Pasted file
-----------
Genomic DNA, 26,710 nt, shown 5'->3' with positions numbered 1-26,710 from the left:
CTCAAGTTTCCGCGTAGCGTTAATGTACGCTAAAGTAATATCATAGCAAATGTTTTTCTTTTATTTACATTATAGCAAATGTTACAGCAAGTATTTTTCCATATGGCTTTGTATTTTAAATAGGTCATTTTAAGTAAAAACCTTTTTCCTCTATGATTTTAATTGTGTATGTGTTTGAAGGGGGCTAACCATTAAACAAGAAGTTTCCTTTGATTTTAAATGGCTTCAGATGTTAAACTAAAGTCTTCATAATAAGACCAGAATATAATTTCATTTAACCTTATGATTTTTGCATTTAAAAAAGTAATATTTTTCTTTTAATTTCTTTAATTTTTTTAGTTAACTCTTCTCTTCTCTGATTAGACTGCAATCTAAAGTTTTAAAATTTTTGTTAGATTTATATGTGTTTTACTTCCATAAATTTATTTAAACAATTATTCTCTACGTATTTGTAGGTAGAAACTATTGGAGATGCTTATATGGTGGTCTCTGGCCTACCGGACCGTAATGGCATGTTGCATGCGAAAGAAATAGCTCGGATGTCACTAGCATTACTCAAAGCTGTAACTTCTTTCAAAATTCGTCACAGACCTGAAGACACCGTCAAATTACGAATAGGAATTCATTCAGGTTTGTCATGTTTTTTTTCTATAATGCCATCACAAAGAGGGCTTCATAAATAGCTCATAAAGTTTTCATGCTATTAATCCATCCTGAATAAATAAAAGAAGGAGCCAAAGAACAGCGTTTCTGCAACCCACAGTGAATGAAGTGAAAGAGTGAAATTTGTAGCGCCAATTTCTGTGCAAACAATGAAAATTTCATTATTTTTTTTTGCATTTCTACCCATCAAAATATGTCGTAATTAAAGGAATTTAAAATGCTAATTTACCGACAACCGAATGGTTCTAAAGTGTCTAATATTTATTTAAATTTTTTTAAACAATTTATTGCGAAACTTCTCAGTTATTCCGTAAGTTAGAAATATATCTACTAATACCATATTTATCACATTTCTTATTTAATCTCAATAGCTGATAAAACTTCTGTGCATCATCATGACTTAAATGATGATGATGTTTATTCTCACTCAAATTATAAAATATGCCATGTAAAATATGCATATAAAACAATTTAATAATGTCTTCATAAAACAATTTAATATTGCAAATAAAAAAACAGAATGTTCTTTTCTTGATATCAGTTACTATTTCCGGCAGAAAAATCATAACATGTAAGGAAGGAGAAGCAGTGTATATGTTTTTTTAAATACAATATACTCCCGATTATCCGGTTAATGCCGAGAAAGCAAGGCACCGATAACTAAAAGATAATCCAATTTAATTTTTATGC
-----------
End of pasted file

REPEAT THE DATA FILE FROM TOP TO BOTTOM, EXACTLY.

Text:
Genomic DNA, 26,710 nt, shown 5'->3' with positions numbered 1-26,710 from the left:
CTCAAGTTTCCGCGTAGCGTTAATGTACGCTAAAGTAATATCATAGCAAATGTTTTTCTTTTATTTACATTATAGCAAATGTTACAGCAAGTATTTTTCCATATGGCTTTGTATTTTAAATAGGTCATTTTAAGTAAAAACCTTTTTCCTCTATGATTTTAATTGTGTATGTGTTTGAAGGGGGCTAACCATTAAACAAGAAGTTTCCTTTGATTTTAAATGGCTTCAGATGTTAAACTAAAGTCTTCATAATAAGACCAGAATATAATTTCATTTAACCTTATGATTTTTGCATTTAAAAAAGTAATATTTTTCTTTTAATTTCTTTAATTTTTTTAGTTAACTCTTCTCTTCTCTGATTAGACTGCAATCTAAAGTTTTAAAATTTTTGTTAGATTTATATGTGTTTTACTTCCATAAATTTATTTAAACAATTATTCTCTACGTATTTGTAGGTAGAAACTATTGGAGATGCTTATATGGTGGTCTCTGGCCTACCGGACCGTAATGGCATGTTGCATGCGAAAGAAATAGCTCGGATGTCACTAGCATTACTCAAAGCTGTAACTTCTTTCAAAATTCGTCACAGACCTGAAGACACCGTCAAATTACGAATAGGAATTCATTCAGGTTTGTCATGTTTTTTTTCTATAATGCCATCACAAAGAGGGCTTCATAAATAGCTCATAAAGTTTTCATGCTATTAATCCATCCTGAATAAATAAAAGAAGGAGCCAAAGAACAGCGTTTCTGCAACCCACAGTGAATGAAGTGAAAGAGTGAAATTTGTAGCGCCAATTTCTGTGCAAACAATGAAAATTTCATTATTTTTTTTTGCATTTCTACCCATCAAAATATGTCGTAATTAAAGGAATTTAAAATGCTAATTTACCGACAACCGAATGGTTCTAAAGTGTCTAATATTTATTTAAATTTTTTTAAACAATTTATTGCGAAACTTCTCAGTTATTCCGTAAGTTAGAAATATATCTACTAATACCATATTTATCACATTTCTTATTTAATCTCAATAGCTGATAAAACTTCTGTGCATCATCATGACTTAAATGATGATGATGTTTATTCTCACTCAAATTATAAAATATGCCATGTAAAATATGCATATAAAACAATTTAATAATGTCTTCATAAAACAATTTAATATTGCAAATAAAAAAACAGAATGTTCTTTTCTTGATATCAGTTACTATTTCCGGCAGAAAAATCATAACATGTAAGGAAGGAGAAGCAGTGTATATGTTTTTTTAAATACAATATACTCCCGATTATCCGGTTAATGCCGAGAAAGCAAGGCACCGATAACTAAAAGATAATCCAATTTAATTTTTATGC